The running of the bullpen

If you haven't stayed up late with us the last few nights from the West Coast, you've missed some interesting and entertaining baseball.

There wasn't much memorable from the 10-3 loss at L.A. Wednesday night, but Thursday night's 11-9, come-from-behind win had a little of everything.

In fact, once we got the Manny Ramirez fiasco out of the way, it was quite a game.

The last time a Washington-based Major League baseball team made such a comeback after giving up six runs in the first inning, was July 30, 1964 when the Senators spotted the Indians 6 and won 8-7.

Regarding Manny Ramirez, I stated on the air Thursday night and still feel this way, that it was a good day for Major League baseball.

They served notice that if you break the rules, no matter who you are, you're gone. Baseball is serious about cleaning up the game, and Thursday was another painful step, especially for the Dodgers, in that process.

The Nationals are just as serious about cleaning up their bullpen and, if you haven't noticed, the 'pen is getting older quickly. In the last few weeks, gone are Steven Shell, Wil Ledezma, Jason Bergmann, Mike Hinckley and Saul Rivera, the elder statesman with just over three years in the major leagues.

Back to spring training, enter 32-year-old Joe Beimel, 26-year-old Logan Kensing (who has 5+ years in the majors), soon-to-be 36-year-old Julian Tavarez, 39-year-old Ron Villone and 32-year-old Kip Wells, who earned his first career save Friday night in the Nats' well-played 5-4 win at Arizona.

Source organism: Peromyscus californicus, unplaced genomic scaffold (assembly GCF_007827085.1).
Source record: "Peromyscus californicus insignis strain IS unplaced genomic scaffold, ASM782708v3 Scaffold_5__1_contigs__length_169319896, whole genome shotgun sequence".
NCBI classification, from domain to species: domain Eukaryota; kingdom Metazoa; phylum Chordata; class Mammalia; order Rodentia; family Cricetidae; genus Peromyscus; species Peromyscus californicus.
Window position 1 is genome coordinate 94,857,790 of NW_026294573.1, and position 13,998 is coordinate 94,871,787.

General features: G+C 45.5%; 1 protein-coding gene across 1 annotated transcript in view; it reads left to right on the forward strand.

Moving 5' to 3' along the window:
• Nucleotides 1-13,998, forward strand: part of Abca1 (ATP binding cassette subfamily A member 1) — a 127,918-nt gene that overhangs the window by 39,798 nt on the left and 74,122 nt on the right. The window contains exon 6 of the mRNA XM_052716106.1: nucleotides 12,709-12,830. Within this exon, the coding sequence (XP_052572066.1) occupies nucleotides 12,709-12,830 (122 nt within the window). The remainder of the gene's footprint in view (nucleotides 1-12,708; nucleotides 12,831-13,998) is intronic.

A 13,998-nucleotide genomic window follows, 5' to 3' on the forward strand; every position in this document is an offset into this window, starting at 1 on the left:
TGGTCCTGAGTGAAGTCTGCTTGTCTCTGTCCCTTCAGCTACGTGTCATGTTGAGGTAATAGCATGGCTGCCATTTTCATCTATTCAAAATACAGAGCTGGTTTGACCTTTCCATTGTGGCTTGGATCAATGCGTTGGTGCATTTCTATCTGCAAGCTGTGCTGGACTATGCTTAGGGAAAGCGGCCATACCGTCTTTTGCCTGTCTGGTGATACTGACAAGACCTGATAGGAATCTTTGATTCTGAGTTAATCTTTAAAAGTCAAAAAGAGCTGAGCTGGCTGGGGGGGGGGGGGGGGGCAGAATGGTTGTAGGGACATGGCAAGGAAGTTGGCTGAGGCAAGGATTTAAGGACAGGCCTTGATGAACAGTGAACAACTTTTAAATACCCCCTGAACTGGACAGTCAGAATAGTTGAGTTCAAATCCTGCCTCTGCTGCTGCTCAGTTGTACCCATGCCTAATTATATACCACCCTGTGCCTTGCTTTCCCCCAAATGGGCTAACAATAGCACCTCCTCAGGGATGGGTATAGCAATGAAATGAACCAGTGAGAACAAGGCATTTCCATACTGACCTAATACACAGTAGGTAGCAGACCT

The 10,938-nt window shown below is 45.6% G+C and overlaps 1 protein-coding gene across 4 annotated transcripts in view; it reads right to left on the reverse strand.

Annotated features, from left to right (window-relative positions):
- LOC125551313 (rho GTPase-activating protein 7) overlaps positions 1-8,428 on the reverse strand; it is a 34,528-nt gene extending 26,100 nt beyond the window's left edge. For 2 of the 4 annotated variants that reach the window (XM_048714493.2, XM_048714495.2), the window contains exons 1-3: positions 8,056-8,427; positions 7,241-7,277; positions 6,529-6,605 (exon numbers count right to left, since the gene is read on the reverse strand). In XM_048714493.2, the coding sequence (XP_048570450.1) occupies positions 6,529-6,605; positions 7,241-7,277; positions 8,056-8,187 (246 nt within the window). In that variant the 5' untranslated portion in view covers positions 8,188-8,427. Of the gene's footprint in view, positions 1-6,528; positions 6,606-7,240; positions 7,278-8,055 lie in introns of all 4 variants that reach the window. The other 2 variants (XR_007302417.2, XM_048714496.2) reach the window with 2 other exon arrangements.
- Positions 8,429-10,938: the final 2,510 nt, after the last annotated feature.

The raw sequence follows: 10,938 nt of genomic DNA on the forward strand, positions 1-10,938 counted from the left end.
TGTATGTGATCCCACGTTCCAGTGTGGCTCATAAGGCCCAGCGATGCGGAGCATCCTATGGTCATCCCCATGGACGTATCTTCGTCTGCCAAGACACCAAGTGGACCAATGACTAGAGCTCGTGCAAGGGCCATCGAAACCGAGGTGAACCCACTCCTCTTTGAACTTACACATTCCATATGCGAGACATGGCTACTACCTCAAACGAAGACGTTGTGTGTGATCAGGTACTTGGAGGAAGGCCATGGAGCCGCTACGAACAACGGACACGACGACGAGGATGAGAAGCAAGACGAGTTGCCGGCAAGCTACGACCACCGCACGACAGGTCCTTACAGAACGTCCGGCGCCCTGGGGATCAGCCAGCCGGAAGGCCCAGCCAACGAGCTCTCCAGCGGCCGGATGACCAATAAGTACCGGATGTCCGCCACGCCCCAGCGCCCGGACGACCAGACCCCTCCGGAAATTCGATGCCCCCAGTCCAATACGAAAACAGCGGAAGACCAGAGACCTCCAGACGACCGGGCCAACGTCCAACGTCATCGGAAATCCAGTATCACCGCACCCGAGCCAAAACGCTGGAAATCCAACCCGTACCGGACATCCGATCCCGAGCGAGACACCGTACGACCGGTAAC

The Nats recently signed veteran Mike McDougal, a former closer in Kansas City, and he could get a look sooner than later.

With Shairon Martis now 4-0, Scott Olsen and John Lannan pitching better, and Jordan Zimmermann learning more every start to go with his breathtaking talent, the starting rotation is looking much-improved.

Thus, the bullpen is critical since the Nats will be in closer games, and those last nine outs will become more and more important as the season wears on ... and hopefully easier to get!

On the horizon is more great young pitching with the First-Year Player Draft approaching and, if you haven't heard, Stephen Strasburg threw a 17-strikeout no-hitter for San Diego State versus Air Force Friday night.

This club has offense, plenty of it, with a batting average tied for 3rd in the National League going into the Arizona series, and top seven ranking in runs and home runs. With better pitching and defense, the Nationals are going to be tough to play.

By the way, after Friday night's win in Phoenix, the Nats are a .500 ballclub, 8-8, after their 1-10 start.